Caffeine wakes you up by fooling adenosine receptors and speeds transmitting activities up in your nerve cells.If you do decide to try this place out, make sure that your work computer is facing the coffee shop customers so you will be less likely to procrastinate or go to inappropriate sites because people are secretly watching you.

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    If your workplace requires you to be in the office, try this website and/or phone app that provides you with sounds from coffee shops around the world. Want to work at a cafe in Paris? No problem, it’s just a button away.

    2. Cafeterias

    Similar to coffee shops, company cafeteria or food courts provide consistent noise and the smell of food. The aroma of food makes you look forward to your next break and should motivate you to complete your work.

    The act of eating likewise keeps your brain alert and produces dopamine. But make sure only to snack and stay around 60% full so that each bite is rewarding and invigorating. Snacking every 90 minutes should keep your brain balanced enough to focus on the work at hand.

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    3. Empty University Classrooms  

    Whether or not you’re an university student, we have all been a student at some point in our lives. And when you’re in a classroom, your brain is primed to stay focused because you have been conditioned to concentrate in class. In comparison to your bedroom, where your brain is primed to relax, sleep and have fun, the environment of the classroom triggers your memory to stay alert (unless you never listened in class) and work.

    If you do decide to try working in an empty university classroom, be sure to bring a studious friend. Once you see that your friend or coworker is working hard, you would feel guilty for procrastinate and be more competitive.

    Ever heard of environmental context-dependent memory? Research has shown that environmental context influences the way we encode information. If you study in the same place you first learned the material, your chances of recalling the information are significantly increased. Use environmental cues to your advantage so you spend less time doing more work!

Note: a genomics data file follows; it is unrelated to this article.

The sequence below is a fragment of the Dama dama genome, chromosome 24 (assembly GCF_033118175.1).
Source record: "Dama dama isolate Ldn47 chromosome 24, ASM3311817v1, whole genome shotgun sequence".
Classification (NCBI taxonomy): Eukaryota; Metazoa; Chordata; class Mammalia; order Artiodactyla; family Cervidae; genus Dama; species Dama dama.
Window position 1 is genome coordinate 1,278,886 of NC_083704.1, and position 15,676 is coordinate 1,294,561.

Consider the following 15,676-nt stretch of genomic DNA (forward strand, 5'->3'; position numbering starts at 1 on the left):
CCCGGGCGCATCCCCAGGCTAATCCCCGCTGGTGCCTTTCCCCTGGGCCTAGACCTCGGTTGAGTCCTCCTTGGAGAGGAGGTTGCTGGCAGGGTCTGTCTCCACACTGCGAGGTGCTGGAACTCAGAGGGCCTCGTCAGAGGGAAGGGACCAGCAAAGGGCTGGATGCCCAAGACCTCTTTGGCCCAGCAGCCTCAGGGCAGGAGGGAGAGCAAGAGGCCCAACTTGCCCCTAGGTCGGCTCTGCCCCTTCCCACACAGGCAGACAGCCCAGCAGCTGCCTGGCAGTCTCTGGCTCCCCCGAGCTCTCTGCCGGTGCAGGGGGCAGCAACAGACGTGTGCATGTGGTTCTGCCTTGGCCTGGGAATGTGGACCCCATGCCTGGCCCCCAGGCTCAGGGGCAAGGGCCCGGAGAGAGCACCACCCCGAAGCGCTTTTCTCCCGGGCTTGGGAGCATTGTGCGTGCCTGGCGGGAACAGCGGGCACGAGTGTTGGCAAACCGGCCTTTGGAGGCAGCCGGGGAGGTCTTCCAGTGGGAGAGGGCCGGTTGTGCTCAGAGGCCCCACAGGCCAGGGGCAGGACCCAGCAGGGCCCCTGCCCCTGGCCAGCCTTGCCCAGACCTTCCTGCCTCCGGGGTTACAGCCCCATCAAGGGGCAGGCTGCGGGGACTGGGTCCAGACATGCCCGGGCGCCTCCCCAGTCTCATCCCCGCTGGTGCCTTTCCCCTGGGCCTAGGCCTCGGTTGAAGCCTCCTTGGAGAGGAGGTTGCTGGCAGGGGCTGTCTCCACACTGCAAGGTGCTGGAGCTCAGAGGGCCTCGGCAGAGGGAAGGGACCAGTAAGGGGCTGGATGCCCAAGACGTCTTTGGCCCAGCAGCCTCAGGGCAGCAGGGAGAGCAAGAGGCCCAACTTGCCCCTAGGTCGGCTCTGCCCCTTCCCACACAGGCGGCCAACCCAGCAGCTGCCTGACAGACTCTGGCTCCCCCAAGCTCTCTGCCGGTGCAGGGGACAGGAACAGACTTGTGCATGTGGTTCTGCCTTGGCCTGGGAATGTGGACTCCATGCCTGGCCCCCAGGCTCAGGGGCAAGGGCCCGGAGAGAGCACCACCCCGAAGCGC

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    4. Outdoors

    Fresh air, sunlight, cool breeze. Talk about getting your vitamin Ds the natural way. A healthy body is crucial to being productive. If you have a porch, use it to maximize your productivity!

    On a cool day, the crisp air is good for waking your brain up. If your work station is indoors and poorly ventilated, the build up of carbon dioxide will cause your brain to be less active, hence, less productive. Try to bring some work to a park nearby or an unsheltered town square where you are exposed to the sun. Fresh air will vitalize your brain and the warm sunlight will bring a smile to your face.

    5. The Shower 

    Many people experience their “Aha!” moments when they’re in the shower. Why is that? The hot water helps with circulation and improves blood flow to your brain, giving it more oxygen and nourishment to break down your work block.

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    If you aren’t motivated to work or feeling bored, a good shower will not only open up your pores, but also give your brain a boost of energy. Keep a waterproof white board and markers in the washroom so you will never lose those wonderful ideas again!

    Featured photo credit: Thomas Franke via unsplash.com